You can run a blog with no financial investment at all but your progress will be slow and the results will likely be few and far between. If you are thinking of blogging professionally, you will need to take things further to up your game. I’m aware that some bloggers run on a tight budget and do not have enough money to spend on expensive equipment, ads, or software. Don’t get discouraged. You can still make great progress and record awesome results even on a shoe-string budget. Here are some tips for you –
What is your long-term plan?
Surely, you will not run your blog on a budget forever. But if you want to make sure that every penny you spend on your blog gives you a nice return on investment, you need to have a plan laid out. Consider exactly how much you can spend on your blog. Write down the figure on a piece of paper. Next write a list of what you would like to achieve with your blog on a monthly basis, the reason you want to achieve it and an estimate of how much you would need to make each of those items come true.
Here comes the tough part: go through your list and tick only the essentials. When you’re running on a tight budget, you need to make smart use of the money you have to spend. So you need to stick to the essentials as much as possible. For example, if you run a food blog and on your list you have “buy a new camera to take crisp photos of the food I make” or “buy audio equipment for a food podcast,” then the most important item would be a new camera. This is because your readers will need to see the food you are making.

A camera is an essential for any type of blogger. A decent point and shoot camera may be a good place to start if you are running on a very tight budget. Most iPhones also take excellent photos so you may just start with that if you have one, and see how it goes. I shared some photography tips in my book – How to Cash In as a Blogger, so go have a read.

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Improvise as much as you can
There’s always an alternative for everything. Check your list again and ask yourself: Is there a cheaper, yet efficient alternative to the items on this list? For example, you could use your phone to record the videos you’ll use for your blog. You could download video editing software with a 30-day trial period then save up to buy that software next month.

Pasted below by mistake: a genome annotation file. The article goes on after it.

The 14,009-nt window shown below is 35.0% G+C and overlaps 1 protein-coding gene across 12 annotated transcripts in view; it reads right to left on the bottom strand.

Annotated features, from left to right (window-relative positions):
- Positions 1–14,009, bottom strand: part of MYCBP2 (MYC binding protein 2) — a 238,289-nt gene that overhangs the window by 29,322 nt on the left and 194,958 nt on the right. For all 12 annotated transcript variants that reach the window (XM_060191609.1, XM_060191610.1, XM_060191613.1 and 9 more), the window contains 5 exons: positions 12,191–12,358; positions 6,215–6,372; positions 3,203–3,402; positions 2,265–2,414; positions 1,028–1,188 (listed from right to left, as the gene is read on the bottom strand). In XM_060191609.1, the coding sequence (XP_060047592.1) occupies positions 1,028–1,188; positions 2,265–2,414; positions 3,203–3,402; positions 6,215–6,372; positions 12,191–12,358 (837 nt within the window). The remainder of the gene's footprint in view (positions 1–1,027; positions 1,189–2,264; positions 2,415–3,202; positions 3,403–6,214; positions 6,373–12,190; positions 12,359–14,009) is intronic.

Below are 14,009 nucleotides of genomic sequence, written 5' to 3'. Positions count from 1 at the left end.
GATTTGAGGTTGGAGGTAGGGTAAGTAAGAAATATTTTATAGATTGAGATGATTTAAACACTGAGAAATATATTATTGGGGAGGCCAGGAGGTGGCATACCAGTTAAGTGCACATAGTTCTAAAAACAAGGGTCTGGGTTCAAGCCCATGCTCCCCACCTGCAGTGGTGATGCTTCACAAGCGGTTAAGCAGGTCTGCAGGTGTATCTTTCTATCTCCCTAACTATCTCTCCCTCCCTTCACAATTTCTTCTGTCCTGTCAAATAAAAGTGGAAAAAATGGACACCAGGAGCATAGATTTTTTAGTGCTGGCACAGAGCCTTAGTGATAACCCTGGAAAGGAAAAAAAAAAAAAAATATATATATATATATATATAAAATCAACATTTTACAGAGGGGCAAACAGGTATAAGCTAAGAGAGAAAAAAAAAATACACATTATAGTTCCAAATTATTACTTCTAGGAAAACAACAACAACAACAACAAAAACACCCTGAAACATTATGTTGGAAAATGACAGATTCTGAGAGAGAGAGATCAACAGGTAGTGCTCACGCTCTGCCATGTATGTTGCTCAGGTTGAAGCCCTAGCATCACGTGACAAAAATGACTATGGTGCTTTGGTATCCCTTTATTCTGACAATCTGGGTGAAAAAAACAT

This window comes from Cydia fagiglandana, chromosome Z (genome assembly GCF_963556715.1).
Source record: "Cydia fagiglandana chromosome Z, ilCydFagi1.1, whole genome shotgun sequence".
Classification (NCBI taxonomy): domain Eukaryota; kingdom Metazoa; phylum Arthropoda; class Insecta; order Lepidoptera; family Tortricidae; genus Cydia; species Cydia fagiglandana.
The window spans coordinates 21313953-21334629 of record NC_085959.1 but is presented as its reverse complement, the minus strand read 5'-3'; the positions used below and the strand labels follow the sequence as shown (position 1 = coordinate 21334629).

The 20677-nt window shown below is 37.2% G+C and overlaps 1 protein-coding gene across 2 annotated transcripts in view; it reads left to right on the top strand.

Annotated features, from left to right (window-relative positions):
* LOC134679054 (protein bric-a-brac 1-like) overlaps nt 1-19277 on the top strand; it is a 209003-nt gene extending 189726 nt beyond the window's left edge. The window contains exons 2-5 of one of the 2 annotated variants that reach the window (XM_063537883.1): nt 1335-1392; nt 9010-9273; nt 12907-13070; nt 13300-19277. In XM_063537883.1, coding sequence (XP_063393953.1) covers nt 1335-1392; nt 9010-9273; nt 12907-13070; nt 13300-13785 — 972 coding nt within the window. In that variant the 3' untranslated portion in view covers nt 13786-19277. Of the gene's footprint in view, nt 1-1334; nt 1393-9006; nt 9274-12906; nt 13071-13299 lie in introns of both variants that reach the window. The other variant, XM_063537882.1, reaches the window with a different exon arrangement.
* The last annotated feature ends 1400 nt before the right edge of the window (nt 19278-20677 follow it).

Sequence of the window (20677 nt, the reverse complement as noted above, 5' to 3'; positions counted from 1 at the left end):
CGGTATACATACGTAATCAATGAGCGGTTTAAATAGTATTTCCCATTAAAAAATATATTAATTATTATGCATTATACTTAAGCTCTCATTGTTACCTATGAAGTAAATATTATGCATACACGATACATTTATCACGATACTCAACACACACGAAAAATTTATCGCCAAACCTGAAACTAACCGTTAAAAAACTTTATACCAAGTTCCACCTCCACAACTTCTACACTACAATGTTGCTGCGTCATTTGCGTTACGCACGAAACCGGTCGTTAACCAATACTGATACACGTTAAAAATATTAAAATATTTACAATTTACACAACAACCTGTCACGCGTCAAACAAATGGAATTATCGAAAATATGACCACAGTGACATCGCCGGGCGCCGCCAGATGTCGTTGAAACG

Be creative. Necessity is the mother of inventions. The beauty blogger, Anna Gardner, started by balancing her camera on top of cereal boxes to record her videos instead of getting a tripod to do the job. Think outside the box, and make sure of what you do have.
Learn a new skill
Professional bloggers with a high budget usually have a team behind their blog. They have their own photographer, graphic designer, copywriter, publicist and virtual assistant. If you’re running on a tight budget, you may not be able to afford hiring people to make up your team. Why not learn a skill? For example, you can teach yourself how to create your own graphics, or you can simply use sites like Canva or PicMonkey to get the work done for you. Or get a friend or family member to do the job for you.

Do you have any tips for blogging on a budget?

The Thin Line Between Self-Promoting & Spamming

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As a blogger or freelancer, it’s important to create awareness about your blog/freelance business. I spend a lot of time on the internet trying to publicize Fashion and Style Police, and get my content in front of my potential readers and clients. Although it’s necessary to put your work and business out there, you need to do it with caution so you don’t become a nuisance.